Thursday, July 5, 2018

The Bribe


It was one of those special ed classes--you know, the ones where the middle school age kiddos can't read. Their summer program is a three-hour day where they do a little reading, a little math, and they paint paper towel rolls to make rainsticks out of them.

There's always that one student who we have to keep an eye on. For this group, her name was Sophie.

Sophie did what she wanted to do when she wanted to do it. One of the instructional aides, Ms. R, called her "princess". (Well, she was "princess" behind her back. To her face, Ms. R called her "mija".)

Sophie liked to hit. She would also run. (She only ran once this day.) But for the most part, we got through the day with few issues.

Until clean up time.

Everyone else in class had packed up. They sat in their seats, waiting patiently to be dismissed.

Sophie decided she wanted to explore the teacher's desk. She had to touch everything, including the expensive electronic tools like the document camera and the copier. And it was less of a touch and more of a pounding...

Nothing any of us did could get her to leave the teacher's desk and go back to hers.

So, Ms. R decided to try another tactic.

"Everyone who's sitting at their desks gets chips."

Ms. R grabbed a bag of chips and gave everyone else a handful. The other kiddos got down to munching. Sophie appeared not to care, but she left the teacher's desk and went to sit at hers. For a bit.

Victory. For a moment.

(Sophie wouldn't leave the room at dismissal time. The only reason she's not still there is because one of the instructional assistants went to the parking lot and had her mother come in and take her out.)

18 comments:

  1. I'm exhausted just picturing this scenario. ~sigh~ I wonder what kind of life she will have as she ages. Be well!

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    1. Having covered the adult transition center, I've seen how they mature. I have a feeling that she'll grow out of this and be a fairly reasonable adult. Now, adulthood is still a good six years away...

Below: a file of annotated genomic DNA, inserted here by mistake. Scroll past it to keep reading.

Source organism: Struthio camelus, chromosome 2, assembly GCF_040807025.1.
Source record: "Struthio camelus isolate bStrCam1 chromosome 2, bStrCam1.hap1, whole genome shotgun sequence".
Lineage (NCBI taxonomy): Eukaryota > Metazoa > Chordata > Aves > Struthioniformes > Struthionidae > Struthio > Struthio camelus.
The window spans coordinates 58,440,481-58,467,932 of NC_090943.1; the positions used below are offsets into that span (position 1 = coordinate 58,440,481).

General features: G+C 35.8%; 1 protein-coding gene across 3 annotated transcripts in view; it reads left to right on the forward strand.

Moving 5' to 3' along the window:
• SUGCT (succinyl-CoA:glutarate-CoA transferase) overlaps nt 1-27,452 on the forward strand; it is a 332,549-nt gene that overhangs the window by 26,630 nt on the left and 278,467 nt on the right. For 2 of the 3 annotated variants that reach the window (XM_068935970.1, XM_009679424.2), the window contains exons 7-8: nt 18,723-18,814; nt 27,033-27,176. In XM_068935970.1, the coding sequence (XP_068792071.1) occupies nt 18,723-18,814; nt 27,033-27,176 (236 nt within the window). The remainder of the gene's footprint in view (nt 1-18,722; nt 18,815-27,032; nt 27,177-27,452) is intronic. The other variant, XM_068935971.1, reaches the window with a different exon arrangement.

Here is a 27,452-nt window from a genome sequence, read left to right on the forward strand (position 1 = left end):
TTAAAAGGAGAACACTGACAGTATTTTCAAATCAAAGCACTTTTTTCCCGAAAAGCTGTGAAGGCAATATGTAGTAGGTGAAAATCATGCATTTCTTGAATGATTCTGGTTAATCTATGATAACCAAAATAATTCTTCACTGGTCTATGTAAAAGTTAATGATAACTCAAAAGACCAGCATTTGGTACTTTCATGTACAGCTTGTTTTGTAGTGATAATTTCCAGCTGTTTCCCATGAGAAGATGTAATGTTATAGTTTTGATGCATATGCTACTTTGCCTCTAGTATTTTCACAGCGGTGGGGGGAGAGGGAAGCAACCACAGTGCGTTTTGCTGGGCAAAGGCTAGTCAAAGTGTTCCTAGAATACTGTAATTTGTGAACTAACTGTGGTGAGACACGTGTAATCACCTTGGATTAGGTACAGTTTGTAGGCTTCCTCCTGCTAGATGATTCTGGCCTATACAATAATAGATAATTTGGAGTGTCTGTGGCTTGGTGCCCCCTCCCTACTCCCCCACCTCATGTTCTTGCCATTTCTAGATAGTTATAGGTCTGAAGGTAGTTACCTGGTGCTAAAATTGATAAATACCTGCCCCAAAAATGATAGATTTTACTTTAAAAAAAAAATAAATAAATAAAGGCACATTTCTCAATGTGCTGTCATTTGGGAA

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    2. Ooh. Six years is a long time, especially for the parents. ~cringe~ And speaking of cringe worthy, I thought of you when I shared that awful pun, remembering how you feel about them. ~grin~ I'm bad. I know it. Be well!

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  2. She seems like a handful! I'm sure the mother appreciates the 3 hours of respite she has!

    betty

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  3. I've often thought about how difficult it must be for teachers to deal with "princesses" with their hands tied regarding discipline issues. Long ago I had a princess when I was doing in-home-daycare. This girl liked to bite the other kids. I would have to call her parents to come and pick her up. After 3 incidents, I told them she couldn't return. She actually bit her own aunt when she came to get her. Still, the parents thought I wasn't being fair and reported me to the licencing board. They came and did a surprise visit, clearing me. Still, it really shook me up. Even if a day care provider is cleared, the report stays on their public record. Within months I closed up shop. There was such a feeling of being betrayed. I had been caring for their princess and they tried to smear my reputation. Well, I have enough to do keeping my own kids in line. God bless you teachers!

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    1. I am so sorry that happened to you. Some parents have no concept of how their child behaves outside their influence.

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  4. That must be really frustrating. Can't discipline like you normally would.

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  5. Sounds like somebody's a bit defiant. You need patience for dealing with kids like that.

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  6. I hope the adults involved in her IEP are helping her sort whatever needs to get dealt.

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  7. I bet you were exhausted at the end of that!

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  8. It is very hard when you have a child like that in your class but I guess they can't help it and you just have to have the patience of a saint... which I suspect you do!

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    1. Nah, I have no patience at all. In a class like this one, they're all a bit like Sophie. It's the nature of the business.

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  9. Without being able to physically remove a child's hand from the expensive object, how is one to stop the bad behavior? Were you at least able to stop any damage?

    Oy. I wouldn't wish for that situation.

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    1. While I couldn't intervene like that, the aides who know her and are trained for such situations could and did remove her hands from things. She was faster.

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  10. ARGH. I feel for you. She sounds like a pain in the butt.

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    1. She was, but not more so than some I've had in classes like that.

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